Current Issues in Qualified Immunity for Law Enforcement Officials
Title 42 U.S.C. § 1983 states: "Every person who, under color of any statute, ordinance, regulation, custom, or usage, of any State or Territory or the
District of Columbia, subjects, or causes to be subjected, any citizen of the United States or other person within the jurisdiction thereof to the deprivation of any rights, privileges, or immunities secured by the Constitution and laws, shall be liable to the party injured in an action at law, suit in equity, or other proper proceeding for redress."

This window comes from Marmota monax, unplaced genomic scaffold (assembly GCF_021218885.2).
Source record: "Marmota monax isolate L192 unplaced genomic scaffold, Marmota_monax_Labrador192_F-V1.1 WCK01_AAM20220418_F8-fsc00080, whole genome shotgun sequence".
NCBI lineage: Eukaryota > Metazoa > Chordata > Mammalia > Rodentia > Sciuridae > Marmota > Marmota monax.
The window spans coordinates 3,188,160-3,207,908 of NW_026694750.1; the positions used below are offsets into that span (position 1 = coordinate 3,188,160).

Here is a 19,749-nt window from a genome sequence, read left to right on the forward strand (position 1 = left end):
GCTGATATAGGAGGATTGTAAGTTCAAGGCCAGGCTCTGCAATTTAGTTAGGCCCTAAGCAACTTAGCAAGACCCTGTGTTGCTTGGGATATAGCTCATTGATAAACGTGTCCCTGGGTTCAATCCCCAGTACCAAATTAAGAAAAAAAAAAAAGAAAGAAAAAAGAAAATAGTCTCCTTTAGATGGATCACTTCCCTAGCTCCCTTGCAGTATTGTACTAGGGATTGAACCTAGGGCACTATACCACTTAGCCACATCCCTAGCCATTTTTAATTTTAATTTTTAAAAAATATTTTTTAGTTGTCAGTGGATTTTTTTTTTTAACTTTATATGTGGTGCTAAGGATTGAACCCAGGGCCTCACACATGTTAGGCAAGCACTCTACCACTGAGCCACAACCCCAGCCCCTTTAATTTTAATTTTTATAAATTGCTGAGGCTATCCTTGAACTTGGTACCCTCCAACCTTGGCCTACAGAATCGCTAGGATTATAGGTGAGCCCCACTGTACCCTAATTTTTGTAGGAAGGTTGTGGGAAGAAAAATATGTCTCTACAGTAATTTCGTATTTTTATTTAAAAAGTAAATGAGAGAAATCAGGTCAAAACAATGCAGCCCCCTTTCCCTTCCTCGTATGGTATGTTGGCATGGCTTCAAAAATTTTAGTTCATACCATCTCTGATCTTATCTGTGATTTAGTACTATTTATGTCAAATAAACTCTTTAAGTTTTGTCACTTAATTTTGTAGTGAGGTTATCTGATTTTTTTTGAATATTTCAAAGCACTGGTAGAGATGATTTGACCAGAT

Title 42 U.S.C. § 1983 was enacted in 1871 as part of what was known as the Ku Klux Klan Act. Title 42 U.S.C. § 1983 was enacted in 1871 as part of what was known as the Ku Klux Klan Act and was designed to provide redress for violations of federally protected rights committed by persons acting under color of law. Developments in the Law: Section 1983 and Federalism, 90 Harv. L. Rev. 1133, 1141-56 (1977). In enacting 42 U.S.C. § 1983, Congress created a federal cause of action for the deprivation of any rights, privileges or immunities secured by the Constitution and laws. Town of Castle Rock v. Gonzales, 545
U.S. 748, 125 S. Ct. 2796, 2810, 162 L. Ed. 2d 658 (2005).
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